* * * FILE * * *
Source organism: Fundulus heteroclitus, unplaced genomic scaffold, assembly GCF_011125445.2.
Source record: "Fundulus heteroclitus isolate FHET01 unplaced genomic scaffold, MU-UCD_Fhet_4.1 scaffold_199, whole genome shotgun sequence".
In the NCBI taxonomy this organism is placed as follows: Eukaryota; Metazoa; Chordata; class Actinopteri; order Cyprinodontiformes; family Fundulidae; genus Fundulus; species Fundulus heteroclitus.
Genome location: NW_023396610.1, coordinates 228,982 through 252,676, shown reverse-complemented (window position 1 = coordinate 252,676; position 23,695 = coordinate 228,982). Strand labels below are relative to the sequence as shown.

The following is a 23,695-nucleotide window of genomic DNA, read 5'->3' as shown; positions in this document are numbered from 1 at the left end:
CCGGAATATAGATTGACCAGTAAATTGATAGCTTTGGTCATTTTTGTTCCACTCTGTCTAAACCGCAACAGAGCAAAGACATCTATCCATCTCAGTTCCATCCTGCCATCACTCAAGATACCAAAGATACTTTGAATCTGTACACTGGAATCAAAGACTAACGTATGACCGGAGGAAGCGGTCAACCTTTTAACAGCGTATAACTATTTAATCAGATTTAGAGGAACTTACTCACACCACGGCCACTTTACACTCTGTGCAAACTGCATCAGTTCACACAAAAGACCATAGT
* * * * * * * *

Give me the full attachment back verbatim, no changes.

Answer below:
Source organism: Fundulus heteroclitus, unplaced genomic scaffold, assembly GCF_011125445.2.
Source record: "Fundulus heteroclitus isolate FHET01 unplaced genomic scaffold, MU-UCD_Fhet_4.1 scaffold_199, whole genome shotgun sequence".
In the NCBI taxonomy this organism is placed as follows: Eukaryota; Metazoa; Chordata; class Actinopteri; order Cyprinodontiformes; family Fundulidae; genus Fundulus; species Fundulus heteroclitus.
Genome location: NW_023396610.1, coordinates 228,982 through 252,676, shown reverse-complemented (window position 1 = coordinate 252,676; position 23,695 = coordinate 228,982). Strand labels below are relative to the sequence as shown.

The following is a 23,695-nucleotide window of genomic DNA, read 5'->3' as shown; positions in this document are numbered from 1 at the left end:
CCGGAATATAGATTGACCAGTAAATTGATAGCTTTGGTCATTTTTGTTCCACTCTGTCTAAACCGCAACAGAGCAAAGACATCTATCCATCTCAGTTCCATCCTGCCATCACTCAAGATACCAAAGATACTTTGAATCTGTACACTGGAATCAAAGACTAACGTATGACCGGAGGAAGCGGTCAACCTTTTAACAGCGTATAACTATTTAATCAGATTTAGAGGAACTTACTCACACCACGGCCACTTTACACTCTGTGCAAACTGCATCAGTTCACACAAAAGACCATAGT